Plane & Pilot
Tuesday, August 21, 2012

From The Editor: Cubbin' Around


This year marks the 75th year from when William T. Piper first created the J-3 Cub in 1938. Since then, the low-and-slow, two-seat fabric taildragger in "Cub yellow" with its signature black lightning bolt has won the hearts of pilots everywhere. In July, more than 100 Cubs flew to EAA AirVenture at Oshkosh, Wis., to celebrate in a "field of yellow." In this issue, James Lawrence talks to several of those owners and shares their stories and passion.

In all, more than 10,000 aircraft attended and 2,500 more airplanes were on display. There was Chip Yates' electric Long-ESA, a modified Long-EZE that he set a 202 mph speed record with just prior to Oshkosh, and the TBM 850 Elite, which received certification of its new flexible cabin seating.

In his show roundup, James Lawrence features a mix of the best new airplanes, such as the Akoya, a two-seat composite amphib with folding wings, and cockpit technology, including a new app from Lightspeed that lets Zulu headset users record cockpit audio onto their iPad or iPhone—great for instant playback in case of a missed ATC transmission. And there were crowd-pleasers, such as Redbird's J-3 Cub motion simulator, complete with a prop that you spin by hand to activate the simulation.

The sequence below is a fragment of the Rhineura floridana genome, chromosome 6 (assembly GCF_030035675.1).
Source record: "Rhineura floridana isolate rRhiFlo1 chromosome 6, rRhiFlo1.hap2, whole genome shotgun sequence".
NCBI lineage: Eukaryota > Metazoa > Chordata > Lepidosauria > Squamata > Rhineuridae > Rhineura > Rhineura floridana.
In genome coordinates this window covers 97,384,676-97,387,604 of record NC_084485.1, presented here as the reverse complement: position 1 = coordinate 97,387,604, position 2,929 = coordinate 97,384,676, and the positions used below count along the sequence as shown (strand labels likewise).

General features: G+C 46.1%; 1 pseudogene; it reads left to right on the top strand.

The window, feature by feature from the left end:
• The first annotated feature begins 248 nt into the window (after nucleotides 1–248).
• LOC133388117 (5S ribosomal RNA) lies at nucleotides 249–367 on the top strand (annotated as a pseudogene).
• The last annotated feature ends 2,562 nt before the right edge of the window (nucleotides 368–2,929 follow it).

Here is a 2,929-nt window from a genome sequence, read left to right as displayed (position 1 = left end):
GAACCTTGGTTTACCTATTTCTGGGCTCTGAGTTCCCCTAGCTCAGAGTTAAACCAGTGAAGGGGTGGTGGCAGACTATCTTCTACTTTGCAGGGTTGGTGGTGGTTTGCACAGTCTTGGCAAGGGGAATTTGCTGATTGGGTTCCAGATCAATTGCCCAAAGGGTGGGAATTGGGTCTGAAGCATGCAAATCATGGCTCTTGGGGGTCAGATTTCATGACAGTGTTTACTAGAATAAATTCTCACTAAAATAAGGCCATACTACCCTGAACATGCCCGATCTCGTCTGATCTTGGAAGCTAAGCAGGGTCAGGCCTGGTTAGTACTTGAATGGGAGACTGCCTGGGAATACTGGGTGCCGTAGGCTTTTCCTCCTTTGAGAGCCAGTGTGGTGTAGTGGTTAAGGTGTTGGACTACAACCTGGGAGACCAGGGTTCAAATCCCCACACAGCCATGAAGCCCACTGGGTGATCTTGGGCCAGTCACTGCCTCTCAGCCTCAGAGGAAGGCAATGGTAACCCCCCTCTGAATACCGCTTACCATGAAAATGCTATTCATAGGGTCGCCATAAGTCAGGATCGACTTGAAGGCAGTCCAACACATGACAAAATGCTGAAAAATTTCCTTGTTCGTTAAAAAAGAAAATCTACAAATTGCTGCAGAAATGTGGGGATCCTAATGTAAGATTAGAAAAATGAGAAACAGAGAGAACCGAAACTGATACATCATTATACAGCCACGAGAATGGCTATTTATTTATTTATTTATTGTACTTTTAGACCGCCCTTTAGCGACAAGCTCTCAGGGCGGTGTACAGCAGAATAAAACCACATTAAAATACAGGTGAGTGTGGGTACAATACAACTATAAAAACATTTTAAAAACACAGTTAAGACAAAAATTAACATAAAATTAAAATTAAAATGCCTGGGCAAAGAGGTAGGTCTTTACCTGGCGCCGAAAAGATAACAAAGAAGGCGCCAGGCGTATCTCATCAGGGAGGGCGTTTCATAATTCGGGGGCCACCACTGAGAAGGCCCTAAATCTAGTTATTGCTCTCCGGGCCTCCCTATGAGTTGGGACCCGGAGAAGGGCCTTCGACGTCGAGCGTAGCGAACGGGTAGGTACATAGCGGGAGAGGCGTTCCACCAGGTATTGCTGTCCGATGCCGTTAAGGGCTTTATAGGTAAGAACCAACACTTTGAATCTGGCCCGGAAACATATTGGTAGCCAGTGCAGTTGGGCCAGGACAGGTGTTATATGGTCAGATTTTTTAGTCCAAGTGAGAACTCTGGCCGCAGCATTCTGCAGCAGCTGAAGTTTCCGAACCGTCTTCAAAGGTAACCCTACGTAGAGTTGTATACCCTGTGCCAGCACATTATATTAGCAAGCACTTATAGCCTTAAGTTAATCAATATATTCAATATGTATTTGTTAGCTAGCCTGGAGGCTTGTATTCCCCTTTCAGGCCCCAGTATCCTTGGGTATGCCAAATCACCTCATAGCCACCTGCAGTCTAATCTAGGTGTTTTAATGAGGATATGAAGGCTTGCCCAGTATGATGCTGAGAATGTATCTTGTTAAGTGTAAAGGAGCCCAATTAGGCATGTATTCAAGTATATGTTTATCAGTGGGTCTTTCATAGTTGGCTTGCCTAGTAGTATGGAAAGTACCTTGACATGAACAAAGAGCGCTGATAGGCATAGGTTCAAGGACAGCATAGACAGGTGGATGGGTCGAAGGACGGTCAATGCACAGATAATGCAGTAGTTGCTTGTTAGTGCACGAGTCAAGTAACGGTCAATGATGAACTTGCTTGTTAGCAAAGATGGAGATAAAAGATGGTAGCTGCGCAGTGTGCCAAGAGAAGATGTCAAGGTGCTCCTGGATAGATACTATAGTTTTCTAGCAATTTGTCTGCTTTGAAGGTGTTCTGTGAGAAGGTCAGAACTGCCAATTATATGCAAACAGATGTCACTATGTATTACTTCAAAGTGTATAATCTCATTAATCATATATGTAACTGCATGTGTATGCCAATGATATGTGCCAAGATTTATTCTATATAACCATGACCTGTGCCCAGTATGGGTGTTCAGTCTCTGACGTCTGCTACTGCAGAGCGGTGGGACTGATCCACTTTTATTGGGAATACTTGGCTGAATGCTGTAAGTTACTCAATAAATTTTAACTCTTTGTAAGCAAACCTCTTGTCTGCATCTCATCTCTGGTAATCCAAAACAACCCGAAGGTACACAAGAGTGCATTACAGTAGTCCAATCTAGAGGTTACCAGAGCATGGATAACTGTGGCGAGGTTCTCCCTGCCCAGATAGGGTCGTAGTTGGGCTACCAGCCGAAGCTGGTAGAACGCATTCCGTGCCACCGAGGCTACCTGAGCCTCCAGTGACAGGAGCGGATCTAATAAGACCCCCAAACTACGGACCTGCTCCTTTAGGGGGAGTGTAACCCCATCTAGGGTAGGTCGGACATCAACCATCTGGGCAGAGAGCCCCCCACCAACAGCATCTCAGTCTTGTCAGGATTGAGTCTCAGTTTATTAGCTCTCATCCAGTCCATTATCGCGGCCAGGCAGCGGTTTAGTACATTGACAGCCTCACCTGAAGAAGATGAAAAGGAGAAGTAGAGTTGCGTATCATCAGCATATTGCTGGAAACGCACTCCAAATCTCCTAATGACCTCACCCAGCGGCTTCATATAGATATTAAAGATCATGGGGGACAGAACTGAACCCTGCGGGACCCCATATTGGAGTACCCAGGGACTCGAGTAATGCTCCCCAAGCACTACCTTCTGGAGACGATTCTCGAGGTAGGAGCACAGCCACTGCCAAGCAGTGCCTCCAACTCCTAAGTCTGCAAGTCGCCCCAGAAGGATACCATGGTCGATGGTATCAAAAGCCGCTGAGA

For this month's pilot reports, Senior Editor Bill Cox traveled to Wichita, Kan., to visit with Cessna Aircraft. He and Cessna Chief Pilot Kirby Ortega flew the 2013 Cessna Corvalis TTx, which features the new Garmin G2000 touch screen and a distinctive geometric paint scheme. James Lawrence reports on the Rainbow BushCat, a rugged LSA built in South Africa.

Patty Wagstaff, who keeps busy flying as an Air Attack Pilot for the California Forestry Department, recently found time for several flights in a Cessna 150 Aerobat with her friend Heather Jay. In what Patty calls "pre-aerobatic training," she teaches about angle of attack and how to keep the aircraft in trim by use of rudder. It's her favorite type of instruction because students improve their basic stick-and-rudder skills and gain confidence that can be applied to their everyday flying.

With 200 hours in her logbook, reader Sue Smith is a relatively new pilot, and she rarely strays far from her home airport in Michigan. So it was an adventure of a lifetime when she joined a pilot friend in his restored 1946 Navion on a flight over New York City's Hudson River. In "Flight I'll Never Forget," Sue explains the VFR corridor rules—a much more straightforward process than she had expected—and the thrills of flying by the Statue of Liberty and the Empire State Building.

What was your most memorable flight? Send your stories and photos to This e-mail address is being protected from spambots. You need JavaScript enabled to view it .



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